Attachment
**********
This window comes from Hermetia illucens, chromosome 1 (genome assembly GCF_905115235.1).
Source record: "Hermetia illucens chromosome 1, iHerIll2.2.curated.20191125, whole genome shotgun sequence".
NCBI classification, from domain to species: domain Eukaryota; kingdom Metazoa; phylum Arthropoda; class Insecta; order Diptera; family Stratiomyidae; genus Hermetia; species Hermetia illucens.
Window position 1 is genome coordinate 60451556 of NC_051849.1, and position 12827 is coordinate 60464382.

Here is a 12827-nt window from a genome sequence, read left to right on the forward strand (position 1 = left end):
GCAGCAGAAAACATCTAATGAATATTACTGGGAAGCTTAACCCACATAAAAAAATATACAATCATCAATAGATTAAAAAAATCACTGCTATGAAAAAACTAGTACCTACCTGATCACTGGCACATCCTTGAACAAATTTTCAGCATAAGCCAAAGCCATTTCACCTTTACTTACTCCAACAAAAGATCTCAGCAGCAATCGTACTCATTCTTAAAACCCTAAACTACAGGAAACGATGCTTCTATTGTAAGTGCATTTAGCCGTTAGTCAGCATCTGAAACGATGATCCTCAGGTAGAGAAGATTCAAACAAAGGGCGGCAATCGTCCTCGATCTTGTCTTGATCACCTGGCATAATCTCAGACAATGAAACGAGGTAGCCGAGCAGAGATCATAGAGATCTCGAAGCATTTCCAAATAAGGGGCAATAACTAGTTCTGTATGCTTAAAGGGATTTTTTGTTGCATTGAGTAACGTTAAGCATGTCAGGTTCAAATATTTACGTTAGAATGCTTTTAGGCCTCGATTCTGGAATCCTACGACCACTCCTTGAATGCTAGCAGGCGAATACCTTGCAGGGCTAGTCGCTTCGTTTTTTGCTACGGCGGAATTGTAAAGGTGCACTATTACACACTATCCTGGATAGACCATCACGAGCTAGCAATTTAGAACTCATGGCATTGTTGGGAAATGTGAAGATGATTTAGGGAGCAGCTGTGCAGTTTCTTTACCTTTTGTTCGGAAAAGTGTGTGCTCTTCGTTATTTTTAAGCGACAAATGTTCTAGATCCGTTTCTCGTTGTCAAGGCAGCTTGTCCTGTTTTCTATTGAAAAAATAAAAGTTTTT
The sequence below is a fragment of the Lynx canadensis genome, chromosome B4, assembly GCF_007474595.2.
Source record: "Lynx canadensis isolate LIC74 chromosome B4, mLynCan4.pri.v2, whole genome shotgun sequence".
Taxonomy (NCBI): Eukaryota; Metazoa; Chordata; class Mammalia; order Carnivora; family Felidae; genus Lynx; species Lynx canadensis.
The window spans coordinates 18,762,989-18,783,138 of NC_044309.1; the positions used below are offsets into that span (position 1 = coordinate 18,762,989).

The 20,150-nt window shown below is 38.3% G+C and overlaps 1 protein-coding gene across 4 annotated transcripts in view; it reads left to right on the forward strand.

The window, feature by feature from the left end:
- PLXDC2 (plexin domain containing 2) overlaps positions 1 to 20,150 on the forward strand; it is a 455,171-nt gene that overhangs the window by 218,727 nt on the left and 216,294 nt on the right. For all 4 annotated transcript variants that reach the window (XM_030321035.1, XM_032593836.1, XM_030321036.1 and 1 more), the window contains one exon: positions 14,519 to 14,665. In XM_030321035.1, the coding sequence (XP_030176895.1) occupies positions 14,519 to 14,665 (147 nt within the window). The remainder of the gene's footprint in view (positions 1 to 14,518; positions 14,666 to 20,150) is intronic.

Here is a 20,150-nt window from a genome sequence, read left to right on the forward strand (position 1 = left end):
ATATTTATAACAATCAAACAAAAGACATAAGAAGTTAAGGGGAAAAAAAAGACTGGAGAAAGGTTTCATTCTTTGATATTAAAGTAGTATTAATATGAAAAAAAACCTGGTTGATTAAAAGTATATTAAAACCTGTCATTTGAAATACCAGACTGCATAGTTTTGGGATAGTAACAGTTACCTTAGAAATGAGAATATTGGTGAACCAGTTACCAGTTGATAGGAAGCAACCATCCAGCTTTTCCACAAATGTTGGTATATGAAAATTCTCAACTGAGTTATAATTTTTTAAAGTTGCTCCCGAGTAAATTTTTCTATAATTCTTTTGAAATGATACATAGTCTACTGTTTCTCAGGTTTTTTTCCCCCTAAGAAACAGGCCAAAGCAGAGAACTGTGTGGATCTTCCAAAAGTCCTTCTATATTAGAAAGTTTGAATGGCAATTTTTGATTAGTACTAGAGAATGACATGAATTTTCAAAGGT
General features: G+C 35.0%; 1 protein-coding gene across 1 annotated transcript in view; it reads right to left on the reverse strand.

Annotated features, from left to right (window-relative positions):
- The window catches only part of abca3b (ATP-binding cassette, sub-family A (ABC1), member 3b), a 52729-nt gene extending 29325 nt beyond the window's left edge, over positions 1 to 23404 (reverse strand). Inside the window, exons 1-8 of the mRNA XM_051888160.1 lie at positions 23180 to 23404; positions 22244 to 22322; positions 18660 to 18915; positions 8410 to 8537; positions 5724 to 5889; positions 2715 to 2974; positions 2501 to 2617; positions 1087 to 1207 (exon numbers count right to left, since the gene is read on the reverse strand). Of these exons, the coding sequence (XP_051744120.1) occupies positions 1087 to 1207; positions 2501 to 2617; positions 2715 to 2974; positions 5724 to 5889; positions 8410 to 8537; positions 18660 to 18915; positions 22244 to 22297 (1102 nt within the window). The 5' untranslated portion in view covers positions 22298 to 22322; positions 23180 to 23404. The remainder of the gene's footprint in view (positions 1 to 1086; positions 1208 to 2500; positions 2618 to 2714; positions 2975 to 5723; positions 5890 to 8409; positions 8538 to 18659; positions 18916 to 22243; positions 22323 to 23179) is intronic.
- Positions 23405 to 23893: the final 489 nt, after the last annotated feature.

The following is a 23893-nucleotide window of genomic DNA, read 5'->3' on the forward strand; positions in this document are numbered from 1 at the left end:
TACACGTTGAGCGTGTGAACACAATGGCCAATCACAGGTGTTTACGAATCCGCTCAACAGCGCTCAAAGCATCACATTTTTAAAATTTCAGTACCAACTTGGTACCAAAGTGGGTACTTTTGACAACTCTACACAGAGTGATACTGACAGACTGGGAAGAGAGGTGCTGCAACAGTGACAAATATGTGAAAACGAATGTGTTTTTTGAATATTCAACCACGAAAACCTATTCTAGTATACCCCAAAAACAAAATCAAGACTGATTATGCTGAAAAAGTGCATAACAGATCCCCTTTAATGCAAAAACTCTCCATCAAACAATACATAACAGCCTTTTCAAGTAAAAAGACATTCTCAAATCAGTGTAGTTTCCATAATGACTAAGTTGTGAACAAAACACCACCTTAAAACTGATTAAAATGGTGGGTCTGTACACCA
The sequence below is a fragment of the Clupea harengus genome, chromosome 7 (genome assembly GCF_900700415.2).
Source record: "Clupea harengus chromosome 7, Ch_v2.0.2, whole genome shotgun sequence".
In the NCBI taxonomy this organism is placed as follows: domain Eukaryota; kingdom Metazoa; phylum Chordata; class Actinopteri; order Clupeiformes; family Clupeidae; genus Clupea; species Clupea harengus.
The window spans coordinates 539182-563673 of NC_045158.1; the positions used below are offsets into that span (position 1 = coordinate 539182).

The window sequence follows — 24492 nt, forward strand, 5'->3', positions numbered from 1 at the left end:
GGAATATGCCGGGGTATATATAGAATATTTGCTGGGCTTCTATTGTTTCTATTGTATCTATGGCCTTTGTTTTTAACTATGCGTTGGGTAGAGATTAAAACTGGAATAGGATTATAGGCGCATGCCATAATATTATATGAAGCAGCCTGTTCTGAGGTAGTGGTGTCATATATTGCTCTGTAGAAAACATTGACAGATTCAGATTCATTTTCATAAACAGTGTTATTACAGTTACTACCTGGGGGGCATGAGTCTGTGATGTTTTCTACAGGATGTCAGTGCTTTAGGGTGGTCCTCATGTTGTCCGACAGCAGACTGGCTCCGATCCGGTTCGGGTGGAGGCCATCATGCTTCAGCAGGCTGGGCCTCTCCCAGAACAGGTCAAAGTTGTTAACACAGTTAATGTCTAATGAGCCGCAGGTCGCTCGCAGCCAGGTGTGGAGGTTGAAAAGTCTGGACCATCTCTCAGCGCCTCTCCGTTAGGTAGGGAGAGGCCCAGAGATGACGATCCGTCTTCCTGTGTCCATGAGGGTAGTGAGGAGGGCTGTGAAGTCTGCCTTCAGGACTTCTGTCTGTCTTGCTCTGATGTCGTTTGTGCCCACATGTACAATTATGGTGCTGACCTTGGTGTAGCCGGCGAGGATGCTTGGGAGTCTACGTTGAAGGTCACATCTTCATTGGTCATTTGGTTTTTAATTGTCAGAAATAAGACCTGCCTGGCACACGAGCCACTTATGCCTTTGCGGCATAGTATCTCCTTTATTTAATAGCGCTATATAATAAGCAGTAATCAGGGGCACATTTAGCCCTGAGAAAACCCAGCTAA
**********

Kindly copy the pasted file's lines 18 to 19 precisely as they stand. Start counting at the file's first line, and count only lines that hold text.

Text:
- The window catches only part of abca3b (ATP-binding cassette, sub-family A (ABC1), member 3b), a 52729-nt gene extending 29325 nt beyond the window's left edge, over positions 1 to 23404 (reverse strand). Inside the window, exons 1-8 of the mRNA XM_051888160.1 lie at positions 23180 to 23404; positions 22244 to 22322; positions 18660 to 18915; positions 8410 to 8537; positions 5724 to 5889; positions 2715 to 2974; positions 2501 to 2617; positions 1087 to 1207 (exon numbers count right to left, since the gene is read on the reverse strand). Of these exons, the coding sequence (XP_051744120.1) occupies positions 1087 to 1207; positions 2501 to 2617; positions 2715 to 2974; positions 5724 to 5889; positions 8410 to 8537; positions 18660 to 18915; positions 22244 to 22297 (1102 nt within the window). The 5' untranslated portion in view covers positions 22298 to 22322; positions 23180 to 23404. The remainder of the gene's footprint in view (positions 1 to 1086; positions 1208 to 2500; positions 2618 to 2714; positions 2975 to 5723; positions 5890 to 8409; positions 8538 to 18659; positions 18916 to 22243; positions 22323 to 23179) is intronic.
- Positions 23405 to 23893: the final 489 nt, after the last annotated feature.